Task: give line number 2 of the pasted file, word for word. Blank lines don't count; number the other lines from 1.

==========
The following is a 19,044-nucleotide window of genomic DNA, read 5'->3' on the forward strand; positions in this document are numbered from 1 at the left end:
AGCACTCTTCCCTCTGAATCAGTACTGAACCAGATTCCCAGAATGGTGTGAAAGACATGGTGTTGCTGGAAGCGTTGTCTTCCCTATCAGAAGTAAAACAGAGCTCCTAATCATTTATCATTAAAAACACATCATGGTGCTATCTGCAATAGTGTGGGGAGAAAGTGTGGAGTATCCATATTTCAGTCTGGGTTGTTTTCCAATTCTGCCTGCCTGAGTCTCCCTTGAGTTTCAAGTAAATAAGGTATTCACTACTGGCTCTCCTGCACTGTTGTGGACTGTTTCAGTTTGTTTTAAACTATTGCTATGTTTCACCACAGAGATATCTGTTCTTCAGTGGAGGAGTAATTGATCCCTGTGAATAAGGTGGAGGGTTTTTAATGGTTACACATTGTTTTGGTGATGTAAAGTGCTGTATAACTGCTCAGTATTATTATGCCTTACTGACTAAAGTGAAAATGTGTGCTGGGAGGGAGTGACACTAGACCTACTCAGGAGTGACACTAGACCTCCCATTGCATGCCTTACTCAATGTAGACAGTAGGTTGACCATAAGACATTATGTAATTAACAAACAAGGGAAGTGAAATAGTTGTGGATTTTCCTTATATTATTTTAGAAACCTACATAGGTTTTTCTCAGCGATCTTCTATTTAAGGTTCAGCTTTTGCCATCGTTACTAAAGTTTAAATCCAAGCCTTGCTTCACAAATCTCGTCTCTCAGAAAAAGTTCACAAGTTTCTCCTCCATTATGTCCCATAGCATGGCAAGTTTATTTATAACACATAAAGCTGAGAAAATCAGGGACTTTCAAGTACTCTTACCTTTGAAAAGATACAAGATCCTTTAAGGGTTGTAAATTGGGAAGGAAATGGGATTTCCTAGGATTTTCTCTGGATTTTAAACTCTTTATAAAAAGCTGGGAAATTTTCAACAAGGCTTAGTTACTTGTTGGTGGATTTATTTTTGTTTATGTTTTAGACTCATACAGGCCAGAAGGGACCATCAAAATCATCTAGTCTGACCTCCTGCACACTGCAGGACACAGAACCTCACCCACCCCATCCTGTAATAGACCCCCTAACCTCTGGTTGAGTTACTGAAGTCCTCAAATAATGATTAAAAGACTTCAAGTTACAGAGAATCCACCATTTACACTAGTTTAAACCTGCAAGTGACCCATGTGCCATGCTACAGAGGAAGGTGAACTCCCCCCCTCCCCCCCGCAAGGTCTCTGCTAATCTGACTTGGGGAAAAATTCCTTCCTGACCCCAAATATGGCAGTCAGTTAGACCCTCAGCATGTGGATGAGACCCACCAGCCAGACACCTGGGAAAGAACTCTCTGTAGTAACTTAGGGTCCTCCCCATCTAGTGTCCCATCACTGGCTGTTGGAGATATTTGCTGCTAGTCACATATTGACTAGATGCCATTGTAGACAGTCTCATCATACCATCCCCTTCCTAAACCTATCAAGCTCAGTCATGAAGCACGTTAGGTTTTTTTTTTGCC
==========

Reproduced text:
AGCACTCTTCCCTCTGAATCAGTACTGAACCAGATTCCCAGAATGGTGTGAAAGACATGGTGTTGCTGGAAGCGTTGTCTTCCCTATCAGAAGTAAAACAGAGCTCCTAATCATTTATCATTAAAAACACATCATGGTGCTATCTGCAATAGTGTGGGGAGAAAGTGTGGAGTATCCATATTTCAGTCTGGGTTGTTTTCCAATTCTGCCTGCCTGAGTCTCCCTTGAGTTTCAAGTAAATAAGGTATTCACTACTGGCTCTCCTGCACTGTTGTGGACTGTTTCAGTTTGTTTTAAACTATTGCTATGTTTCACCACAGAGATATCTGTTCTTCAGTGGAGGAGTAATTGATCCCTGTGAATAAGGTGGAGGGTTTTTAATGGTTACACATTGTTTTGGTGATGTAAAGTGCTGTATAACTGCTCAGTATTATTATGCCTTACTGACTAAAGTGAAAATGTGTGCTGGGAGGGAGTGACACTAGACCTACTCAGGAGTGACACTAGACCTCCCATTGCATGCCTTACTCAATGTAGACAGTAGGTTGACCATAAGACATTATGTAATTAACAAACAAGGGAAGTGAAATAGTTGTGGATTTTCCTTATATTATTTTAGAAACCTACATAGGTTTTTCTCAGCGATCTTCTATTTAAGGTTCAGCTTTTGCCATCGTTACTAAAGTTTAAATCCAAGCCTTGCTTCACAAATCTCGTCTCTCAGAAAAAGTTCACAAGTTTCTCCTCCATTATGTCCCATAGCATGGCAAGTTTATTTATAACACATAAAGCTGAGAAAATCAGGGACTTTCAAGTACTCTTACCTTTGAAAAGATACAAGATCCTTTAAGGGTTGTAAATTGGGAAGGAAATGGGATTTCCTAGGATTTTCTCTGGATTTTAAACTCTTTATAAAAAGCTGGGAAATTTTCAACAAGGCTTAGTTACTTGTTGGTGGATTTATTTTTGTTTATGTTTTAGACTCATACAGGCCAGAAGGGACCATCAAAATCATCTAGTCTGACCTCCTGCACACTGCAGGACACAGAACCTCACCCACCCCATCCTGTAATAGACCCCCTAACCTCTGGTTGAGTTACTGAAGTCCTCAAATAATGATTAAAAGACTTCAAGTTACAGAGAATCCACCATTTACACTAGTTTAAACCTGCAAGTGACCCATGTGCCATGCTACAGAGGAAGGTGAACTCCCCCCCTCCCCCCCGCAAGGTCTCTGCTAATCTGACTTGGGGAAAAATTCCTTCCTGACCCCAAATATGGCAGTCAGTTAGACCCTCAGCATGTGGATGAGACCCACCAGCCAGACACCTGGGAAAGAACTCTCTGTAGTAACTTAGGGTCCTCCCCATCTAGTGTCCCATCACTGGCTGTTGGAGATATTTGCTGCTAGTCACATATTGACTAGATGCCATTGTAGACAGTCTCATCATACCATCCCCTTCCTAAACCTATCAAGCTCAGTCATGAAGCACGTTAGGTTTTTTTTTTGCC